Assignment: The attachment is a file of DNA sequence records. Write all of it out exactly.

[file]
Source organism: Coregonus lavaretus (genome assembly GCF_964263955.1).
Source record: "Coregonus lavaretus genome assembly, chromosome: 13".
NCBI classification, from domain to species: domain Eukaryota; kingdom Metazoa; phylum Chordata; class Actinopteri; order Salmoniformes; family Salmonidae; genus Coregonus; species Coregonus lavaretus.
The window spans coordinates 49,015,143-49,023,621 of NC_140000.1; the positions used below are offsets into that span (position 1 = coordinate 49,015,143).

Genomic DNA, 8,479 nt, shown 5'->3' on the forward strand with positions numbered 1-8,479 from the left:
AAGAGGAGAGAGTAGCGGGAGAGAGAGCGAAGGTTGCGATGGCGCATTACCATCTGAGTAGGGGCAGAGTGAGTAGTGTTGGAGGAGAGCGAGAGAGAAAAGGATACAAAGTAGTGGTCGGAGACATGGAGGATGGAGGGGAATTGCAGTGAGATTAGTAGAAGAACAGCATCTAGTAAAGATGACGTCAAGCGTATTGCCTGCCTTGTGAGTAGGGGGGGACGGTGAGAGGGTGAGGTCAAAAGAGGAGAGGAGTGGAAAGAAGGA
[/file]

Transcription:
Source organism: Coregonus lavaretus (genome assembly GCF_964263955.1).
Source record: "Coregonus lavaretus genome assembly, chromosome: 13".
NCBI classification, from domain to species: domain Eukaryota; kingdom Metazoa; phylum Chordata; class Actinopteri; order Salmoniformes; family Salmonidae; genus Coregonus; species Coregonus lavaretus.
The window spans coordinates 49,015,143-49,023,621 of NC_140000.1; the positions used below are offsets into that span (position 1 = coordinate 49,015,143).

Genomic DNA, 8,479 nt, shown 5'->3' on the forward strand with positions numbered 1-8,479 from the left:
AAGAGGAGAGAGTAGCGGGAGAGAGAGCGAAGGTTGCGATGGCGCATTACCATCTGAGTAGGGGCAGAGTGAGTAGTGTTGGAGGAGAGCGAGAGAGAAAAGGATACAAAGTAGTGGTCGGAGACATGGAGGATGGAGGGGAATTGCAGTGAGATTAGTAGAAGAACAGCATCTAGTAAAGATGACGTCAAGCGTATTGCCTGCCTTGTGAGTAGGGGGGGACGGTGAGAGGGTGAGGTCAAAAGAGGAGAGGAGTGGAAAGAAGGA